The United States will be without an aircraft carrier in the Persian Gulf for the first time since 2007 due to scheduled maintenance on the USS Theodore Roosevelt which must be performed at home. The move follows the recent decision to stop the failed program aimed at training non-ISIS Syrian rebels, and indicates an implicit acceptance of the new Russian presence in the region.
Russia has sent troops, ships and aircraft into the region in recent weeks as it launches an all out assault on ISIS and, more interestingly, Syrian rebels opposed to al-Assad regime.
The carrier's departure has been planned since the summer, but although the USS Harry Truman is supposed to take its place, that may take up to two months. According to a source at the Pentagon, the move is also related to mandatory budget cuts to military spending.
Because Turkey recently granted the U.S. Air Force access to its air bases for attacks on ISIS fighters in the region, the departure of the Roosevelt does not theoretically mean a loss of air power. The Roosevelt contributed only one fifth of the air missions over Syria.
The U.S. and other NATO allies also pulled out Patriot missile systems from Turkey last week, despite protests by Turkish officials. At the same time, NATO secretary general Jens Stoltenberg stated that ground troops were available for deployment should Turkey be further threatened by actors in the region.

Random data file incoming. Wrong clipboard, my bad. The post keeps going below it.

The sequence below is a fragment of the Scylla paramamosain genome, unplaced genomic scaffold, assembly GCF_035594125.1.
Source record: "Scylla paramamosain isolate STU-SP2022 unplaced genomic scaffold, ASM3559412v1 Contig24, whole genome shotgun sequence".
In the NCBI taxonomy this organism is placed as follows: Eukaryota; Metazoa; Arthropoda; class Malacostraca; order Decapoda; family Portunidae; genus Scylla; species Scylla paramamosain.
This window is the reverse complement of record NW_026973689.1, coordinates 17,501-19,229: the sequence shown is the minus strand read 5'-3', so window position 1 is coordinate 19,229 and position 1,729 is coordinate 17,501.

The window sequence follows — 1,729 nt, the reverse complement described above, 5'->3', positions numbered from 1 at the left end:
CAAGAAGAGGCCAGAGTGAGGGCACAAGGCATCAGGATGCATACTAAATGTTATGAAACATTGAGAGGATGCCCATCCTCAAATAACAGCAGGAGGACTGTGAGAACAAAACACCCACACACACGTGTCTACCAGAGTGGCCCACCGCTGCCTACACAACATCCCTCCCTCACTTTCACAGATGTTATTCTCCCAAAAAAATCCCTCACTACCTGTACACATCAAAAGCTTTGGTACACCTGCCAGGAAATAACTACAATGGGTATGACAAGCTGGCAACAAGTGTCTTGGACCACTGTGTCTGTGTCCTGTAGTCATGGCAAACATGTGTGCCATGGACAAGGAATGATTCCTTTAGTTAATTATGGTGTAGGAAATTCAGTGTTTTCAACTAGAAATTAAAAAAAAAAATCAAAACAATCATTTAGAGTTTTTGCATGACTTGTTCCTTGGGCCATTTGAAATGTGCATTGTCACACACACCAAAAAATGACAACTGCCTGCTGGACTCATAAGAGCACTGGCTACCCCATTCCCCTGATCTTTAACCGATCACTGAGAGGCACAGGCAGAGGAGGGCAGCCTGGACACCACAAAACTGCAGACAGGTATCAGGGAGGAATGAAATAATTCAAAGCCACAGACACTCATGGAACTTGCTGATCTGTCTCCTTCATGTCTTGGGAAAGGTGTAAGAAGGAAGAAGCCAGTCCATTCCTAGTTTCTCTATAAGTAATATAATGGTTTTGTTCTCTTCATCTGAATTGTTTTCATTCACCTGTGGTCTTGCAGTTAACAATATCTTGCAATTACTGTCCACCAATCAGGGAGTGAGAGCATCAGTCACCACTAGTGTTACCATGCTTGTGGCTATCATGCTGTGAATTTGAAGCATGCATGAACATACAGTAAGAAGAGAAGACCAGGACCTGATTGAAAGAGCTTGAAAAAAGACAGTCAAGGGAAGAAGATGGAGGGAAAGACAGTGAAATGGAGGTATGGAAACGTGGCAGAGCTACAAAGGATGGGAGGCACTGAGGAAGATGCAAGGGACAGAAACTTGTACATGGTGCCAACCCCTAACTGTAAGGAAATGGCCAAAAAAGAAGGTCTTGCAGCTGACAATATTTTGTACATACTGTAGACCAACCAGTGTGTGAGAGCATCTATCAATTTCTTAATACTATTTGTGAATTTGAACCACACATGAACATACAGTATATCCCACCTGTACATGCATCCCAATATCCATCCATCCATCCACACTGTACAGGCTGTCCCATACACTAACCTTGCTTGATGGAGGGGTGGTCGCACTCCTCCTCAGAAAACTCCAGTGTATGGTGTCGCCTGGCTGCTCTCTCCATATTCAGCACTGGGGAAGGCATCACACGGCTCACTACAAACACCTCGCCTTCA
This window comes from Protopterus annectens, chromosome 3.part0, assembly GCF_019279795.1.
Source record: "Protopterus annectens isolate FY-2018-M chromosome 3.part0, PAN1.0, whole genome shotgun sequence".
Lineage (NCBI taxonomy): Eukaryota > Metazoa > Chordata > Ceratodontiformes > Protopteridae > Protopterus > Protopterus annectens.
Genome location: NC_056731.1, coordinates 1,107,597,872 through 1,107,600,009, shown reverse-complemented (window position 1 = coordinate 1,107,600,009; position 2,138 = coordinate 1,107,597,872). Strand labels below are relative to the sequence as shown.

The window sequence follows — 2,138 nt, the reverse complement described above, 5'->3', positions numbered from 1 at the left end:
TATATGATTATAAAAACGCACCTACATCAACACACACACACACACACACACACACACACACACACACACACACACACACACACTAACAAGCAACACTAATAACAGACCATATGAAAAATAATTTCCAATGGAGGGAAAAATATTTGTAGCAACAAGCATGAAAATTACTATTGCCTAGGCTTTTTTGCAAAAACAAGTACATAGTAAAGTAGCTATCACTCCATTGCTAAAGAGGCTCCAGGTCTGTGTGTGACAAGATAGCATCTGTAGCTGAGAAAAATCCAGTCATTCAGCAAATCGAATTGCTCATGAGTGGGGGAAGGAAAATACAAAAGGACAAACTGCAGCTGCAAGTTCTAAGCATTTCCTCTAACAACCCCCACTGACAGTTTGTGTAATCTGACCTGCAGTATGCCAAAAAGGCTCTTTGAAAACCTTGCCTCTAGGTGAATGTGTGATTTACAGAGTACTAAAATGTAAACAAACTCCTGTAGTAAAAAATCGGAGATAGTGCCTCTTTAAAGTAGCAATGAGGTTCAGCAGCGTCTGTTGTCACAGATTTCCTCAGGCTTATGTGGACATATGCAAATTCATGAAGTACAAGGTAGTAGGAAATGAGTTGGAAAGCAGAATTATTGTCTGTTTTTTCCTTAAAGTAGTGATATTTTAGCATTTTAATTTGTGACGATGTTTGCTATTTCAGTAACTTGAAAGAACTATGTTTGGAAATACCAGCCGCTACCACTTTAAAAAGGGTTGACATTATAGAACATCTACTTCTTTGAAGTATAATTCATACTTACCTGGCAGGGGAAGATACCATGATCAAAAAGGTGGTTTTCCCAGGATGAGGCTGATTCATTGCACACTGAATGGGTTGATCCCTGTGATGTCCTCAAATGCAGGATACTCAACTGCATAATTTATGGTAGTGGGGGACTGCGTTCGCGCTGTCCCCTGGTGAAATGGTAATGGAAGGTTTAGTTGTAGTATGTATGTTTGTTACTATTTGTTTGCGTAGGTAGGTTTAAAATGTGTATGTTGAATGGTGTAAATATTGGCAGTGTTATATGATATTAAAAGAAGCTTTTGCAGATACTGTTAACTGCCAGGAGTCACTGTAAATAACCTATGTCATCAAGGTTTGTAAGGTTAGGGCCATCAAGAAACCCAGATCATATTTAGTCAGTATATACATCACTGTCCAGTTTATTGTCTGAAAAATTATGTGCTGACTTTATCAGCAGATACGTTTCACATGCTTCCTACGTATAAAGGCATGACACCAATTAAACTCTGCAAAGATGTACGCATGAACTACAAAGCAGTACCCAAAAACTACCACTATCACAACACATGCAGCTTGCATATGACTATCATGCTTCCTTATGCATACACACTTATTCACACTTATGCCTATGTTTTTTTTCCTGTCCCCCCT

Turkey will probably not place much value in any U.S. involvement in these commitments, in light of President Obama's previous broken promise on a "red line" concerning the civilian bombings and chemical weapons attacks by Syrian President Bashar al-Assad.
As the U.S. draws down its forces in the Gulf, President Obama announced that he would be committing to an extended presence of U.S. troops in Afghanistan, following the Taliban's temporary victory over the city of Kunduz in recent weeks.
There have also been reports that a U.S. carrier will soon be sent within miles of the man-made Chinese islands that are being built in the South China Sea. Considering the recent failures in Syria and Obama's extreme reluctance to engage with other nation's militarily, the move is more to influence the American public than rattle swords with China.